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“The engraver's achievement goes even further; the written text invariably relates back to reasoning, making the reader think abstractly. Discerned sensorially through sight and touch, the plastic text stimulates the viewer's sensibility” - Radha Abramo (1979).

Article 14 - The Universal Declaration of Human Rights (English version) (1978) by Otávio RothInstituto Vladimir Herzog

Article 15 - The Universal Declaration of Human Rights (English version) (1978) by Otávio RothInstituto Vladimir Herzog

Article 16 - The Universal Declaration of Human Rights (English version), Otávio Roth, 1978, From the collection of: Instituto Vladimir Herzog
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Article 17 - The Universal Declaration of Human Rights (English version), Otávio Roth, 1978, From the collection of: Instituto Vladimir Herzog
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Article 18 - The Universal Declaration of Human Rights (English version), Otávio Roth, 1978, From the collection of: Instituto Vladimir Herzog
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Article 19 - The Universal Declaration of Human Rights (English version) (1978) by Otávio RothInstituto Vladimir Herzog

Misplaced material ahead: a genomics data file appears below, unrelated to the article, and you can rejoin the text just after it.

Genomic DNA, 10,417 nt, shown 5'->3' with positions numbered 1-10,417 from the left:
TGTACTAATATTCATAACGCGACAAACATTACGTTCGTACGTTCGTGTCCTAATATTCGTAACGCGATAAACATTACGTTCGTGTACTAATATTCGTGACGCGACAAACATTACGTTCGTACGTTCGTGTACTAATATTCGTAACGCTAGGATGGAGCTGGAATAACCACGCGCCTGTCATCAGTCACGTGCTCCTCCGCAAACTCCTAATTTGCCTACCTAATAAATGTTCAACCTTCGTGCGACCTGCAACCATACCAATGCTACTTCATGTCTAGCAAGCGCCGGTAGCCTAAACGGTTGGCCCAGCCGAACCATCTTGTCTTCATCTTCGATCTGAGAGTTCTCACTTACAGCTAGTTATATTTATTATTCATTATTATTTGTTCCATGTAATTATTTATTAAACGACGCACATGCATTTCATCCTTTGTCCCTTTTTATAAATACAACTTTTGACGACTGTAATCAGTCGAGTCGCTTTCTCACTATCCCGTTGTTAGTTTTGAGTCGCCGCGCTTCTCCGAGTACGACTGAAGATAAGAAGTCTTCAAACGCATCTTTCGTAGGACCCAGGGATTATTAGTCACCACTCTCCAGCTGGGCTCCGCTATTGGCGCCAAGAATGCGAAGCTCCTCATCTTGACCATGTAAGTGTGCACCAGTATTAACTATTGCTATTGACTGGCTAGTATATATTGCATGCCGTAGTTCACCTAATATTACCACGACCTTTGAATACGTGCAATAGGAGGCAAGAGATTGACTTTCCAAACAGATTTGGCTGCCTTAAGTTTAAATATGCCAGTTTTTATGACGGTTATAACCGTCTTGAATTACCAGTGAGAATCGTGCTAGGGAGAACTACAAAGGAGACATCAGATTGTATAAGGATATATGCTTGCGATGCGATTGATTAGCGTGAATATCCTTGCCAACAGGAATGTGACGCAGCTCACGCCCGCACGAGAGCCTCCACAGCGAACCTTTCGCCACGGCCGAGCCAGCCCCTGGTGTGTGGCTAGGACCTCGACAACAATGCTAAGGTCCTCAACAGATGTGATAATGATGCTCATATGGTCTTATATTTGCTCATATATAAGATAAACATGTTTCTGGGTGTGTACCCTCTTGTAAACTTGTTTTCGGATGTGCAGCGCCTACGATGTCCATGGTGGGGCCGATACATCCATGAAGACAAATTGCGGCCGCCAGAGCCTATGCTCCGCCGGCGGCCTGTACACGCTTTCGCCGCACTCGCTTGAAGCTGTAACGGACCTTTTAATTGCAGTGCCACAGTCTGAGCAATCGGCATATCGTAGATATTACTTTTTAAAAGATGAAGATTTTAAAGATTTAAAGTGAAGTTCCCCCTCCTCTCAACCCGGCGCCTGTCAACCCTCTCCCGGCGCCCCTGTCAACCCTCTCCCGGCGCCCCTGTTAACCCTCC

Roth produced artistic collections on the Declaration’s content in different languages and employing different techniques. Access our Arts&Culture profile to see the exhibition entitled “Human Rights as art - Otávio Roth's paper works”, with the series of articles in Portuguese (pulp painting technique).

Article 20 - The Universal Declaration of Human Rights (English version) (1978) by Otávio RothInstituto Vladimir Herzog

Article 21 - The Universal Declaration of Human Rights (English version), Otávio Roth, 1978, From the collection of: Instituto Vladimir Herzog
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Article 22 - The Universal Declaration of Human Rights (English version), Otávio Roth, 1978, From the collection of: Instituto Vladimir Herzog
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Each engraving was made using a unique chromatic combination. Roth created unique variations from 24 colors. A peculiarity is that the color black appears only once: in the artist’s own fingerprint which forms the image of Article 6.

Article 23 - The Universal Declaration of Human Rights (English version) (1978) by Otávio RothInstituto Vladimir Herzog

Article 24 - The Universal Declaration of Human Rights (English version) (1978) by Otávio RothInstituto Vladimir Herzog

Article 25 - The Universal Declaration of Human Rights (English version) (1978) by Otávio RothInstituto Vladimir Herzog

Roth created universal images that would make it easier for people from different backgrounds to understand the articles’ content Even so, adaptations were made for versions in other languages and employing other techniques - crayon, watercolor and pulp painting.